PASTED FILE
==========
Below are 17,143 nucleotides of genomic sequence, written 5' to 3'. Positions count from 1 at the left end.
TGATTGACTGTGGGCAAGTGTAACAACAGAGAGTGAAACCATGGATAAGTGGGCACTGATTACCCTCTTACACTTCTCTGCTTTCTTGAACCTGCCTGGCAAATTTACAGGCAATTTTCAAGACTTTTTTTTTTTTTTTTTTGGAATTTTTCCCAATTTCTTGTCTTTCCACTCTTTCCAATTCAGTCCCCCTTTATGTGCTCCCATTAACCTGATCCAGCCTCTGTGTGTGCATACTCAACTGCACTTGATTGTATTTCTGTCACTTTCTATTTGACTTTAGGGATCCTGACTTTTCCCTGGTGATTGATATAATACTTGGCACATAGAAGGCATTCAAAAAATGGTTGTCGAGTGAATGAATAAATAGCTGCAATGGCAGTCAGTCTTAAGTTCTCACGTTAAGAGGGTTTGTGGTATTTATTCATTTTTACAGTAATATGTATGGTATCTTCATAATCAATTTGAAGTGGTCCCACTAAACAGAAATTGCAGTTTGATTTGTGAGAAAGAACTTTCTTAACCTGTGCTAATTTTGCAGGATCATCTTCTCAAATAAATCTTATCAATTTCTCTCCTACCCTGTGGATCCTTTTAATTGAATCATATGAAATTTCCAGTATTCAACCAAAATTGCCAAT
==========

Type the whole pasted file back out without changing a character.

Below are 17,143 nucleotides of genomic sequence, written 5' to 3'. Positions count from 1 at the left end.
TGATTGACTGTGGGCAAGTGTAACAACAGAGAGTGAAACCATGGATAAGTGGGCACTGATTACCCTCTTACACTTCTCTGCTTTCTTGAACCTGCCTGGCAAATTTACAGGCAATTTTCAAGACTTTTTTTTTTTTTTTTTTGGAATTTTTCCCAATTTCTTGTCTTTCCACTCTTTCCAATTCAGTCCCCCTTTATGTGCTCCCATTAACCTGATCCAGCCTCTGTGTGTGCATACTCAACTGCACTTGATTGTATTTCTGTCACTTTCTATTTGACTTTAGGGATCCTGACTTTTCCCTGGTGATTGATATAATACTTGGCACATAGAAGGCATTCAAAAAATGGTTGTCGAGTGAATGAATAAATAGCTGCAATGGCAGTCAGTCTTAAGTTCTCACGTTAAGAGGGTTTGTGGTATTTATTCATTTTTACAGTAATATGTATGGTATCTTCATAATCAATTTGAAGTGGTCCCACTAAACAGAAATTGCAGTTTGATTTGTGAGAAAGAACTTTCTTAACCTGTGCTAATTTTGCAGGATCATCTTCTCAAATAAATCTTATCAATTTCTCTCCTACCCTGTGGATCCTTTTAATTGAATCATATGAAATTTCCAGTATTCAACCAAAATTGCCAAT